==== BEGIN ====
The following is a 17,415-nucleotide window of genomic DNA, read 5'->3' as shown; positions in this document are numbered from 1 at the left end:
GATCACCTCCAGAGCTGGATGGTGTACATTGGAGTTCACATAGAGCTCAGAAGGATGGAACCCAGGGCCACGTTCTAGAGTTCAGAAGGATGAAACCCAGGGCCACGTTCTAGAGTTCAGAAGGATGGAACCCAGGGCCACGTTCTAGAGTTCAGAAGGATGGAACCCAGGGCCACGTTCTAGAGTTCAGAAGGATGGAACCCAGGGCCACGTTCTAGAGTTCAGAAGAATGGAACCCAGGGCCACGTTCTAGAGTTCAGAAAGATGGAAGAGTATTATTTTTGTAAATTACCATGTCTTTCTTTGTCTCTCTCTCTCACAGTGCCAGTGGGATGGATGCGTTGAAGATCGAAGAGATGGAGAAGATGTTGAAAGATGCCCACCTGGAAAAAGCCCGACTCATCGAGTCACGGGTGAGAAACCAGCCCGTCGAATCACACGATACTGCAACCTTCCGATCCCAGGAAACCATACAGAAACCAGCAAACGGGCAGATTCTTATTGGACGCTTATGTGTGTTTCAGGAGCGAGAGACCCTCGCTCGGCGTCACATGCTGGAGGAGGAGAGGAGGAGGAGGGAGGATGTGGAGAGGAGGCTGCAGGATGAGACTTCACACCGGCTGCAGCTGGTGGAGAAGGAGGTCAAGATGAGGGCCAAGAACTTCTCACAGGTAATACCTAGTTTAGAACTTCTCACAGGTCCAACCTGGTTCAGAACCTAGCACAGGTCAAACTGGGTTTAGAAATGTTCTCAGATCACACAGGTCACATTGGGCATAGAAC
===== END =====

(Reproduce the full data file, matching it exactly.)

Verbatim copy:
The following is a 17,415-nucleotide window of genomic DNA, read 5'->3' as shown; positions in this document are numbered from 1 at the left end:
GATCACCTCCAGAGCTGGATGGTGTACATTGGAGTTCACATAGAGCTCAGAAGGATGGAACCCAGGGCCACGTTCTAGAGTTCAGAAGGATGAAACCCAGGGCCACGTTCTAGAGTTCAGAAGGATGGAACCCAGGGCCACGTTCTAGAGTTCAGAAGGATGGAACCCAGGGCCACGTTCTAGAGTTCAGAAGGATGGAACCCAGGGCCACGTTCTAGAGTTCAGAAGAATGGAACCCAGGGCCACGTTCTAGAGTTCAGAAAGATGGAAGAGTATTATTTTTGTAAATTACCATGTCTTTCTTTGTCTCTCTCTCTCACAGTGCCAGTGGGATGGATGCGTTGAAGATCGAAGAGATGGAGAAGATGTTGAAAGATGCCCACCTGGAAAAAGCCCGACTCATCGAGTCACGGGTGAGAAACCAGCCCGTCGAATCACACGATACTGCAACCTTCCGATCCCAGGAAACCATACAGAAACCAGCAAACGGGCAGATTCTTATTGGACGCTTATGTGTGTTTCAGGAGCGAGAGACCCTCGCTCGGCGTCACATGCTGGAGGAGGAGAGGAGGAGGAGGGAGGATGTGGAGAGGAGGCTGCAGGATGAGACTTCACACCGGCTGCAGCTGGTGGAGAAGGAGGTCAAGATGAGGGCCAAGAACTTCTCACAGGTAATACCTAGTTTAGAACTTCTCACAGGTCCAACCTGGTTCAGAACCTAGCACAGGTCAAACTGGGTTTAGAAATGTTCTCAGATCACACAGGTCACATTGGGCATAGAAC